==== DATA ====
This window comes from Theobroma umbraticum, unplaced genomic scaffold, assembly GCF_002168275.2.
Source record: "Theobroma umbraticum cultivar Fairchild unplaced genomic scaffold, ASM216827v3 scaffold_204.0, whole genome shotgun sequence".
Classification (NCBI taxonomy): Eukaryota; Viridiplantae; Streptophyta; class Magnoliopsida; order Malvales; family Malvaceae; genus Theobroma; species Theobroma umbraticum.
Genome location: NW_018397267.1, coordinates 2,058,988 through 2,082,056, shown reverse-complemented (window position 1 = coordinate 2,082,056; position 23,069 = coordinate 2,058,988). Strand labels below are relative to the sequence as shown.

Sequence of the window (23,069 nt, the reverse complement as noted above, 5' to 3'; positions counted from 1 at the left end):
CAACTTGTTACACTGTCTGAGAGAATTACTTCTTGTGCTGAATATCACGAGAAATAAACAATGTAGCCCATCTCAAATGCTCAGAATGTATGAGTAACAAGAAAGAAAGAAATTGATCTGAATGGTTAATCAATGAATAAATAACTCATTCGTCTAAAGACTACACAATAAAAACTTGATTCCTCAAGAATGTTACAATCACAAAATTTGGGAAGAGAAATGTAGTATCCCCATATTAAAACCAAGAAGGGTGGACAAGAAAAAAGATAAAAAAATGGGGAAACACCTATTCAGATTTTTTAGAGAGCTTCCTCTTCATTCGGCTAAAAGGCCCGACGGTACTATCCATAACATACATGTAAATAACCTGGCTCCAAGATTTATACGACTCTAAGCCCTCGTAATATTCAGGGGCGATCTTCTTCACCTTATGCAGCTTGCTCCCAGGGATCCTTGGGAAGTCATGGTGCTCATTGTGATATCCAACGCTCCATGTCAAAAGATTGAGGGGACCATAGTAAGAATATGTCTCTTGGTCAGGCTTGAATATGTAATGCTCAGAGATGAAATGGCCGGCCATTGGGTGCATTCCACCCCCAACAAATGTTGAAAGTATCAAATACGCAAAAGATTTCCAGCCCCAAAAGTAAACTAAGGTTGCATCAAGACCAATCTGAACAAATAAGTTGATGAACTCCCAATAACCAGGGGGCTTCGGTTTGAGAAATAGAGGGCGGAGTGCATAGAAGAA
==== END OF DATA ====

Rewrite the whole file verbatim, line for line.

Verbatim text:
This window comes from Theobroma umbraticum, unplaced genomic scaffold, assembly GCF_002168275.2.
Source record: "Theobroma umbraticum cultivar Fairchild unplaced genomic scaffold, ASM216827v3 scaffold_204.0, whole genome shotgun sequence".
Classification (NCBI taxonomy): Eukaryota; Viridiplantae; Streptophyta; class Magnoliopsida; order Malvales; family Malvaceae; genus Theobroma; species Theobroma umbraticum.
Genome location: NW_018397267.1, coordinates 2,058,988 through 2,082,056, shown reverse-complemented (window position 1 = coordinate 2,082,056; position 23,069 = coordinate 2,058,988). Strand labels below are relative to the sequence as shown.

Sequence of the window (23,069 nt, the reverse complement as noted above, 5' to 3'; positions counted from 1 at the left end):
CAACTTGTTACACTGTCTGAGAGAATTACTTCTTGTGCTGAATATCACGAGAAATAAACAATGTAGCCCATCTCAAATGCTCAGAATGTATGAGTAACAAGAAAGAAAGAAATTGATCTGAATGGTTAATCAATGAATAAATAACTCATTCGTCTAAAGACTACACAATAAAAACTTGATTCCTCAAGAATGTTACAATCACAAAATTTGGGAAGAGAAATGTAGTATCCCCATATTAAAACCAAGAAGGGTGGACAAGAAAAAAGATAAAAAAATGGGGAAACACCTATTCAGATTTTTTAGAGAGCTTCCTCTTCATTCGGCTAAAAGGCCCGACGGTACTATCCATAACATACATGTAAATAACCTGGCTCCAAGATTTATACGACTCTAAGCCCTCGTAATATTCAGGGGCGATCTTCTTCACCTTATGCAGCTTGCTCCCAGGGATCCTTGGGAAGTCATGGTGCTCATTGTGATATCCAACGCTCCATGTCAAAAGATTGAGGGGACCATAGTAAGAATATGTCTCTTGGTCAGGCTTGAATATGTAATGCTCAGAGATGAAATGGCCGGCCATTGGGTGCATTCCACCCCCAACAAATGTTGAAAGTATCAAATACGCAAAAGATTTCCAGCCCCAAAAGTAAACTAAGGTTGCATCAAGACCAATCTGAACAAATAAGTTGATGAACTCCCAATAACCAGGGGGCTTCGGTTTGAGAAATAGAGGGCGGAGTGCATAGAAGAA